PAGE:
Oddly enough, Sullivan doesn't evince the slightest mystification over the elaborate lengths to which the military goes to protect women--tough, hardened military women, mind you--from invasions of their privacy by men. Why aren't military showers, bunks and latrines co-ed? And why all the draconian rules against "fraternization" and so on? Are these women soldiers afraid of being raped by their well-disciplined colleagues? Are they afraid of being looked at by men with lust in their hearts?

Well, yes, actually--and understandably so. One doesn't have to believe that all straight men are rapists, or that the male sexual gaze is inherently brutalizing, to understand why women (in this culture, at least) feel unsafe bathing naked around male soldiers (or groups of them). It doesn't matter if most of the time, nothing untoward happens; it only takes one major incident--or a long-enough sequence of small, subtle, incremental steps--for all assumptions of safety to break down completely. (If you're a weakling to be bothered by glances, after all, then what about playful pats on the shoulder? Or elsewhere? Where does the line get drawn? How? And by whom?)

The instinctive anticipation of this threat of sudden breach or gradual erosion of personal safety is likely the source of that general feeling of discomfort that causes women to want to guard their privacy from men when forced into close quarters with them. It shouldn't be surprising, then, that men would want to take the same precautions with respect to gay men; after all, gay men may not be substantially worse than straight men in this regard, but there's no reason to believe they're any better (and, as straight men themselves are well aware, that's plenty bad enough, in the worst cases).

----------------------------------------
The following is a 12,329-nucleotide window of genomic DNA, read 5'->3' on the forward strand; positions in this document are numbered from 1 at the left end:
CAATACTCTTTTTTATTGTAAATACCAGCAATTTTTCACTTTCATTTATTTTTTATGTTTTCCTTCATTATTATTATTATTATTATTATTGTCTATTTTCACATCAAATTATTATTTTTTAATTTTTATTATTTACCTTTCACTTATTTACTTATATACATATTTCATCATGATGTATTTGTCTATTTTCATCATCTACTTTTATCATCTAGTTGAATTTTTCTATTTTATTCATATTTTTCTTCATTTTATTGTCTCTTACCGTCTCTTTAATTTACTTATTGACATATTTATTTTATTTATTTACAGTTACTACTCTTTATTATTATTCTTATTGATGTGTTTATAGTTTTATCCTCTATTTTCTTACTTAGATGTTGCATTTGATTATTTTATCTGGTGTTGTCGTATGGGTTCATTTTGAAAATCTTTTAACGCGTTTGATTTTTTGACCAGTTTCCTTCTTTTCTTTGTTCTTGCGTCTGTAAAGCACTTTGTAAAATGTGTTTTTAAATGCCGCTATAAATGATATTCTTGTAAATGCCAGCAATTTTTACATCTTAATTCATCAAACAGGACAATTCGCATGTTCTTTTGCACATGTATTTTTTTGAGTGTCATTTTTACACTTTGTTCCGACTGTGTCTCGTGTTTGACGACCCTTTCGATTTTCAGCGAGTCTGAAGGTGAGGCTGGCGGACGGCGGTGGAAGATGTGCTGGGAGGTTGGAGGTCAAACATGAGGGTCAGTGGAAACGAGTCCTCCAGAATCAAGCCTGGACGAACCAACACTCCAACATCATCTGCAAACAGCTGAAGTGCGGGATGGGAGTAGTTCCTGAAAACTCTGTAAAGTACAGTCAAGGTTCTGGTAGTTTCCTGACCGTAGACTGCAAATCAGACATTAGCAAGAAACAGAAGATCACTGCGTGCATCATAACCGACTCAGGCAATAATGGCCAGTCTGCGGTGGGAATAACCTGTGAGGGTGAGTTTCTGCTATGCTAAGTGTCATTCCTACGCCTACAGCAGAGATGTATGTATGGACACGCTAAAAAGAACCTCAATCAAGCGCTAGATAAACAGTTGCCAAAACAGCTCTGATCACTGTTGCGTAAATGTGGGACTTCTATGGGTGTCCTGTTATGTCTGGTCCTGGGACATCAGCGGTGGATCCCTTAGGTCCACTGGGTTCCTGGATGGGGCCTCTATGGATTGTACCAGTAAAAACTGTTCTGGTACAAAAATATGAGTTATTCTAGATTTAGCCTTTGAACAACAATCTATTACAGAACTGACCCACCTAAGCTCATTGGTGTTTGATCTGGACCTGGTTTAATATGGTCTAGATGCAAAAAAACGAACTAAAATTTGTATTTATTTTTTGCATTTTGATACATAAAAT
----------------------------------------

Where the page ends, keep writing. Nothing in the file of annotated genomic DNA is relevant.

Of course, military training is designed to break down instinctive anticipations and general feelings of discomfort and replace them with rigorous discipline; and if it turned out one day to be militarily necessary to drill soldiers to get over their discomfort around gay comrades the way they get over, say, terror of enemy fire, then the army would no doubt do what had to be done. But each such psychic hardship imposed on soldiers exacts a toll, and for the military to wish to avoid an avoidable one, so as to be able to concentrate on the unavoidable ones, is hardly a demonstration of bigotry or cowardice. Rather, it demonstrates a recognition of, and respect for, the limits and costs of discipline, and an unwillingness to bury or deny those costs in order to indulge various varieties of political dogma.
In Ha'aretz, Danny Rubinstein argues that Palestinians would actually prefer a right-wing victory in the upcoming elections, because Sharon "did not succeed in reducing the violence or stopping the terrorist attacks", and his continued rule "is the only way Israelis will learn how powerless the right really is - and may in turn germinate the seeds of a just settlement." He may well be correct; the problem arises when one considers just how the Palestinians define a "just settlement". After all, if the definition looked anything like the permanent settlement Ehud Barak offered--or even the unilateral withdrawal being proposed by Labor leadership candidate Amram Mitzna--then surely the Palestinians would be rooting for a Mitzna victory. If Rubinstein is right, then, the Palestinian notion of a "just settlement" must be a much more far-reaching capitulation than even Labor doves are willing to contemplate--that is, something that most Israelis (understandably) consider tantamount to acquiescing in Israel's complete destruction.